2013 Red Sox Preview: Infield

The infield for the Sox is, surprise, in a bit of flux.

Dustin Pedroia is clearly one of the cornerstones of the team, both because he consistently produces, and because he’s a vocal mouthpiece. It works because he plays his balls off and produces, and it works because he runs his mouth like nobody’s business.

None of the other spots in the infield are really stable.

Mike Napoli was supposed to provide some stability at a position where the organization doesn’t have a lot of depth but the hip condition pretty much killed that. The impression I get is that he can go along without symptoms for a long time, but someday his hip is simply going to degrade too much, too quickly, for the Sox to make him a long term commitment. If he’s still the Sox first baseman in 2015, it is likely he is on a third one year contract.

That makes finding depth at the position one of the organizations priorities for 2013. The folks in the minors aren’t terribly exciting. If you look at Baseball Americas top 30, you don’t find a first baseman until you get to #23 Travis Shaw who played a month at AA Portland with results that were uninspiring. If either Middlebrooks or Bogaerts own the position, perhaps Garin Cecchini moves over to first, but he hasn’t played above Hi-A Salem and that’s a long ways away.

Xander Bogaerts is really the one driving the action. If he projects to stick at short for several years–and at this point the consensus seems to be that he does–then he’s going to own that position. That leaves Jose Iglesias without a position, almost entirely. It would be incredibly difficult for someone with Iglesias’ hitting history to develop enough ability in that area to make up for the gulf between him and Bogaerts in terms of total package. I rather suspect that Iglesias would make a phenomenal utility infielder. He clearly has the defensive chops at short, and the transition to second probably wouldn’t be particularly difficult. In addition, he seems to have enough speed and base stealing chops to be used in that role off the bench.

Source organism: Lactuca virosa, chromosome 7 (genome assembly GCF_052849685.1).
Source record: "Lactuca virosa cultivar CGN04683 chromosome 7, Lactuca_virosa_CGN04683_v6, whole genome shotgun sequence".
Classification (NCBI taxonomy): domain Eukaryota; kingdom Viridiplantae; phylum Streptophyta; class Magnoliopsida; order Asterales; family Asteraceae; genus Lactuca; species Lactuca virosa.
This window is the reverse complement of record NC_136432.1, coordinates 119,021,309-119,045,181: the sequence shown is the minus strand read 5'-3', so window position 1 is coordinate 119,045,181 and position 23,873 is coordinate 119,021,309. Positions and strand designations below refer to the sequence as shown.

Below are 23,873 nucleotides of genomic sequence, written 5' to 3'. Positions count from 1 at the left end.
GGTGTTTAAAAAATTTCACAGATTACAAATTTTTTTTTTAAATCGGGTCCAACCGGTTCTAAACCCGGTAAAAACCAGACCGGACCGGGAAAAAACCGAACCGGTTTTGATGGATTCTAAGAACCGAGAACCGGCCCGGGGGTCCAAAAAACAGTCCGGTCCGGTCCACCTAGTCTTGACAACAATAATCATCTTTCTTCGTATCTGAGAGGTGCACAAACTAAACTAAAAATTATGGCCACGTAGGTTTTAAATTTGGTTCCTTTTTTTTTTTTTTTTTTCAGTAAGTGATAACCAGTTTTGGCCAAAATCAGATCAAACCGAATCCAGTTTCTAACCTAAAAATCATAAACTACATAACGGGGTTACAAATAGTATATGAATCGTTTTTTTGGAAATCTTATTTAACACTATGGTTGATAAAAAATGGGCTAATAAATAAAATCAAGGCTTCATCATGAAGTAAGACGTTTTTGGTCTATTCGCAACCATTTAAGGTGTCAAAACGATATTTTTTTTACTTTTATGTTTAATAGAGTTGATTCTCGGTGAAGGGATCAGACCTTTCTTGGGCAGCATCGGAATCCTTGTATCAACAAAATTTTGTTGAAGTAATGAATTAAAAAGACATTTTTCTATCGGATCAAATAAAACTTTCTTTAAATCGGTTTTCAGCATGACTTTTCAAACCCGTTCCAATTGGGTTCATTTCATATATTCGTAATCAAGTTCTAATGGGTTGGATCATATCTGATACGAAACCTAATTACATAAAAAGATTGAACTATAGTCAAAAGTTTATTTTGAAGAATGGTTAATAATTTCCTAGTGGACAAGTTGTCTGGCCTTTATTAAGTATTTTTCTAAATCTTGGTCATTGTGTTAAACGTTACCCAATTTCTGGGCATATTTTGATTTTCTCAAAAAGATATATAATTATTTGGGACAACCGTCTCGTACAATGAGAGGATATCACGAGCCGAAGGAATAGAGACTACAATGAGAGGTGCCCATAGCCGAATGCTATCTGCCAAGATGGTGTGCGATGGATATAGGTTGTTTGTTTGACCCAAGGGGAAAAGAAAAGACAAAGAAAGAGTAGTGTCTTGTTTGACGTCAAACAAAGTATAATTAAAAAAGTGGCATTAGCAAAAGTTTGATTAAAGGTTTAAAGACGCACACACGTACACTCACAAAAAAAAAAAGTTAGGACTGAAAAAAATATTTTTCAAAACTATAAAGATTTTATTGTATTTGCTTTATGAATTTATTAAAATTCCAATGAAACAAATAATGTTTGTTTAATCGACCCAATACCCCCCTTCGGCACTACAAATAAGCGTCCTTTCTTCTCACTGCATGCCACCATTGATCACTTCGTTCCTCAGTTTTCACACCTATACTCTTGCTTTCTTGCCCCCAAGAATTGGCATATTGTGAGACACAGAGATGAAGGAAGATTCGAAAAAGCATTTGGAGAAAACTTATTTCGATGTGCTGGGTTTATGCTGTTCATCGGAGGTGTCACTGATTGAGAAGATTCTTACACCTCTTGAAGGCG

Still, for this year, it will be Will Middlebrooks at third, coming off a 2012 where his slugging surged and he cemented his spot on the big club in the short term, he is also coming off a hand injury. Hand injuries tend to linger so my expectations for him are rather tepid. Still, there are not a lot of immediately available options and he’ll likely be his own best replacement.

At short, Stephen Drew is here on a one year make-good contract, and I don’t think there is a person in baseball who thinks he’s here longer than that. He’s trying to make good from two relatively sub par seasons that his supporters will suggest is due to injury. If they’re right, he’s going to be more than adequate. If they’re wrong, it just hastens the day when we’ll see Iglesias or Bogaerts.

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2013 Red Sox Preview: Outfield

The Red Sox are a team in transition and I don’t think there is any portion of the team that is more emblematic of that fact than the outfield.

The Red Sox have six outfielders on the 40-man roster, Jacoby Ellsbury, Jonny Gomes, Alex Hassan, Ryan Kalish, Daniel Nava, and Shane Victorino.

It’s not even hard to imagine a scenario where none of them are on the 40-man this time next year. It’s unlikely, just because it requires both Gomes and Victorino to be traded in the middle of contracts, but they’re the kind of guys who come and go. Hassan and Nava are just guys. They have their strengths and weaknesses but their strengths include the fact that they’re cheap, so you don’t have to worry about getting too much from them. Kalish has one option left, and he’s going to miss much of the season, so he’s going to enter next offseason as a guy with no option, and, seemingly, no ability to stay healthy.